Working life

Blogs, Ethical trading & business, Labour rights, Women's rights article written on the 20 May 2010

From sportswear factories to domestic work overseas, read Sewani’s accounts of her past employment experiences.

Short-term contracts

After graduating from high school I followed in my mother’s footsteps and moved to an industrial district near Jakarta.  I spent two months of looking for work, then I was accepted at a factory that produced a famous brand of sports shoes.  I worked in the sewing department.  At that time I was on a six month contract and later this was extended with another six month contract.  But before my second contract ended I was sent home and never called back to work. 

To this day I have no idea why this happened; I was never formally notified that I’d lost my job or anything.  I just never heard back.

Life as an overseas migrant worker

After suddenly losing my first job with the sports shoe supplier, an opportunity arose for me to work overseas as a migrant worker.  I departed with a contract to work from 2004-2006.  It was my first time on a plane and I was very scared.  I had no idea what kind of world I would enter on the other side of the journey.  After the contract expired, it could have been immediately extended, but I intentionally took leave first so that I could go home to see my mother.

On the plane trip back to Indonesia I was no longer scared.  I just wanted to get home as quickly as possible!

When I returned to Indonesia I felt that I was no longer interested in continuing work as an overseas domestic servant.  Furthermore my mother didn’t approve to me going over there.  She was always worrying—worrying about my safety as a young woman abroad, especially with all the news about migrant workers who were abused or exploited by their bosses.  My mother was also worried that if anything happened to her I wouldn’t be able to come home because I would be tied down by my contract.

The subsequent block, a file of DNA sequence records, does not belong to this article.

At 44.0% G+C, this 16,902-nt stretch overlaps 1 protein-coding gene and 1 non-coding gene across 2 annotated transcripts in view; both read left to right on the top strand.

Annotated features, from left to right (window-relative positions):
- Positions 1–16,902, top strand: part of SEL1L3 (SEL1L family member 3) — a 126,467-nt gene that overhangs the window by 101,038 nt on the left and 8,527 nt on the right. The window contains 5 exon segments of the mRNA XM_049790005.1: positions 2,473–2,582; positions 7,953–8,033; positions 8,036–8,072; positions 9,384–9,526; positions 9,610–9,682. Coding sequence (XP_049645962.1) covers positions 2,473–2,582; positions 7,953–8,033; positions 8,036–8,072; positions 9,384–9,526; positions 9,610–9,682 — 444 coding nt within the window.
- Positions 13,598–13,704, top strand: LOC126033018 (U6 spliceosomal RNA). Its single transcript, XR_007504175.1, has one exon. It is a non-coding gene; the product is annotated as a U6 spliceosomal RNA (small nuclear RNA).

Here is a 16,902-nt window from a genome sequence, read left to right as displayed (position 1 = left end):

For all these reasons, I decided not to go back overseas.

Ups and downs of overseas domestic work

To many, the chance to do domestic work overseas is pretty good.   Compared to other places, the standard wage in these counties is fairly high – I received about four times as much as I can make working in Indonesian factories.  And yes you can even take leave? at the last place I was employed I had two days off a month. But even though the wages are higher, the cost of living is also high.  Whether we get payed the legal wage or are allowed to take leave depends entirely on whether or not we get a good employer.

The first time around I got an employer who was horrible.  I was paid well below the minimum wage at only $290 AUD per month.  My employer had me working in two places? both her home and her restaurant.  I was lucky that I was able to convince my agent to find me a new employer who would pay me according to the legal minimum wage.

My second employer paid me in accordance with the minimum wage around $520 AUD per month.  I was also allowed to holiday two days a month, although when she offered this I usually declined, because if I worked through my holidays she agreed that I could still be paid.  I worked non-stop instead and I got as much as $650 AUD a month.